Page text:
NEC Contracts & Options Explained – Complete Guide

NEC Contracts & Options Explained – Complete Guide

NEC Contracts & Options Explained

The New Engineering Contract – commonly known as the NEC – is a formalised series of contracts created by the UK Institution of Civil Engineers. It forms a ‘box set’ of contracts and guidance notes that covers all types of procurement processes, including works, services, and supply.

NEC contracts facilitate the implementation of sound project management and procurement principles and practices, as well as defining legal relationships.


What is an NEC contract?

From the outset, the NEC suite of contracts has been designed to follow three key principles:

Since its introduction, the Institution of Civil Engineers has continued to update, adapt, and redraft the suite of contracts to stay in line with development across the industry and changes in operational approaches. The latest of these revisions was the introduction of NEC4 in 2017.


NEC contract types

NEC contracts are suitable for procuring a range of works, services and suppliers and offer major cost and time-saving benefits, as well as enhancing quality.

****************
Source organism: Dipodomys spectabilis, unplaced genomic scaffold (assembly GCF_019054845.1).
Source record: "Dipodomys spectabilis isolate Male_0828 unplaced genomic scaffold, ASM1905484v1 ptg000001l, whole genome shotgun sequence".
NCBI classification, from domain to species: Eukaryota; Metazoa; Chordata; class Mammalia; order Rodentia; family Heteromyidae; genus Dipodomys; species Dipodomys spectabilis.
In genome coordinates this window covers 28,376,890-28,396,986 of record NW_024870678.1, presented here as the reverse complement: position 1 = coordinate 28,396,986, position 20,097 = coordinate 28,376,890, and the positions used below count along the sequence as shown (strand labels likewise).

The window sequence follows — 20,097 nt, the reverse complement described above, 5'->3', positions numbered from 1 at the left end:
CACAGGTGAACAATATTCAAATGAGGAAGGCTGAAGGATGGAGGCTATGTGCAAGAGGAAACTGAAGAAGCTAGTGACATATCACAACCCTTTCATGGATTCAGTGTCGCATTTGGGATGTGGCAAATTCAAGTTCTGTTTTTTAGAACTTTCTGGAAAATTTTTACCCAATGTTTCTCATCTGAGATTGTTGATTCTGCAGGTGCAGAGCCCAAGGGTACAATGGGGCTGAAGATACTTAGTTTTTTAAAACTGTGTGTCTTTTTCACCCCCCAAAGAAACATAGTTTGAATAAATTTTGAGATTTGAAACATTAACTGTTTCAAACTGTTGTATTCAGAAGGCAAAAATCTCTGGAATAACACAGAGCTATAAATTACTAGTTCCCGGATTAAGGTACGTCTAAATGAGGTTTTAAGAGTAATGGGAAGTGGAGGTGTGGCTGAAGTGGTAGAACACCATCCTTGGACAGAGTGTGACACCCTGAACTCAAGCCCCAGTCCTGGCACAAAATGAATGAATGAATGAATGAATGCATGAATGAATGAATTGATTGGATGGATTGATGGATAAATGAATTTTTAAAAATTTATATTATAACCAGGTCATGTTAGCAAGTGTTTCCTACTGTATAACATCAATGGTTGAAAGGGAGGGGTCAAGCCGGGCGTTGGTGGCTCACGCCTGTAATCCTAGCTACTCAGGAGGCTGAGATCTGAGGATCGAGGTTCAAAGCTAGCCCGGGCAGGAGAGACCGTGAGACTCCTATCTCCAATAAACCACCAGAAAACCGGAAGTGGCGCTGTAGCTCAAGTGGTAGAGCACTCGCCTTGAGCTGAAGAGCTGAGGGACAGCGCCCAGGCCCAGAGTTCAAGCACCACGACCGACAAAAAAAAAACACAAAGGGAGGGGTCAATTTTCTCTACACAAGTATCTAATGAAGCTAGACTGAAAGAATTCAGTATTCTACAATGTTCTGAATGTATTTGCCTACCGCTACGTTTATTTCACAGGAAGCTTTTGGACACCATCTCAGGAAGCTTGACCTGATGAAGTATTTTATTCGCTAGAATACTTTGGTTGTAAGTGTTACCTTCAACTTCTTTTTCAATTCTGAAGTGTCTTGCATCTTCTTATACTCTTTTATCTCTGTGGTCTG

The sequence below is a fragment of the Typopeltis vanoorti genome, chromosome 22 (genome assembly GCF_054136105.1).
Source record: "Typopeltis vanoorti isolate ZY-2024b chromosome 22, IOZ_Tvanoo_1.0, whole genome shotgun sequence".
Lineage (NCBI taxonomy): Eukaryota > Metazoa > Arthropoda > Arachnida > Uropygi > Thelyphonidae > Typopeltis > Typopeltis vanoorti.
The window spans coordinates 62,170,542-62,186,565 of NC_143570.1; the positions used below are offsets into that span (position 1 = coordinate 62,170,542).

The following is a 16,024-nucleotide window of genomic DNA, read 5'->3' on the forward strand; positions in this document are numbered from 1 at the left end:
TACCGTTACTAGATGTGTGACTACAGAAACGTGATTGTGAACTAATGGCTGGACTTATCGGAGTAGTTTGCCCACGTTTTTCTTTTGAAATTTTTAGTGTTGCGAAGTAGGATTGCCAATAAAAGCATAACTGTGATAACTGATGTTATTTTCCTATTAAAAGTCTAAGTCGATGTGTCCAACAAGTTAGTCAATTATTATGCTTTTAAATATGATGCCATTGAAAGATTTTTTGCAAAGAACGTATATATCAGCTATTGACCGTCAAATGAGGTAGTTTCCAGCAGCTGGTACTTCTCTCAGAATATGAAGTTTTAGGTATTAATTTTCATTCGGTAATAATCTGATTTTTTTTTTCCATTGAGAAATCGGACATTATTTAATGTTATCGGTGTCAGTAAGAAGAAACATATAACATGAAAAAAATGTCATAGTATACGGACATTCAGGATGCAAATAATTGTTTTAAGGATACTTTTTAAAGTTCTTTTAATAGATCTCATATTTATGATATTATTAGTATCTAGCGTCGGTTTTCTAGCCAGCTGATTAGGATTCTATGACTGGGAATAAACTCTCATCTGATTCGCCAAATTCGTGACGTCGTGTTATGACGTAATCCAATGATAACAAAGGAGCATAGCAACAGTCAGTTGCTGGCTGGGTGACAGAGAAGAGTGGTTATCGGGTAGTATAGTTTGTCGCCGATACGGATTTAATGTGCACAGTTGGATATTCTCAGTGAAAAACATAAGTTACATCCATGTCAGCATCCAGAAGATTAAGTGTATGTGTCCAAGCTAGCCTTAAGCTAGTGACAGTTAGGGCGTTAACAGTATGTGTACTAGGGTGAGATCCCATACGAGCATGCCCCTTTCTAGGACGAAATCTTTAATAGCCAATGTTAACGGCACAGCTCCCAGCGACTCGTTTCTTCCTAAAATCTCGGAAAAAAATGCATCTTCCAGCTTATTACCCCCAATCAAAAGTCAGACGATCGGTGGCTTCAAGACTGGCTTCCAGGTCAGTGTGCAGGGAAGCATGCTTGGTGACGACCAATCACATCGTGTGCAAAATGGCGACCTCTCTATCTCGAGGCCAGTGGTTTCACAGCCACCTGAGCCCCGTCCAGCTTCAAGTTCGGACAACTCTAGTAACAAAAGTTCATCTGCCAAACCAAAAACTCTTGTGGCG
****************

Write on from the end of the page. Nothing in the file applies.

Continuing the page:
Works: Construction, refurbishment and decommissioning of structures. Developments could include houses, schools, hospitals and leisure facilities, as well as infrastructure covering transport, energy, water, waste and industry.

Services: Engineering, architectural, project management and consultancy works. Contracts can also cover support services, such as facilities management.

Supply: High-value goods and services such as cranes or complex plant, as well as low-risk items such as building materials and products or personal protective equipment.


NEC contract options

Within the Engineering & Construction Contract (ECC), for works –, there are six different main options for procuring work. These operate in various ways with pros and cons that enable clients to make the most informed decision.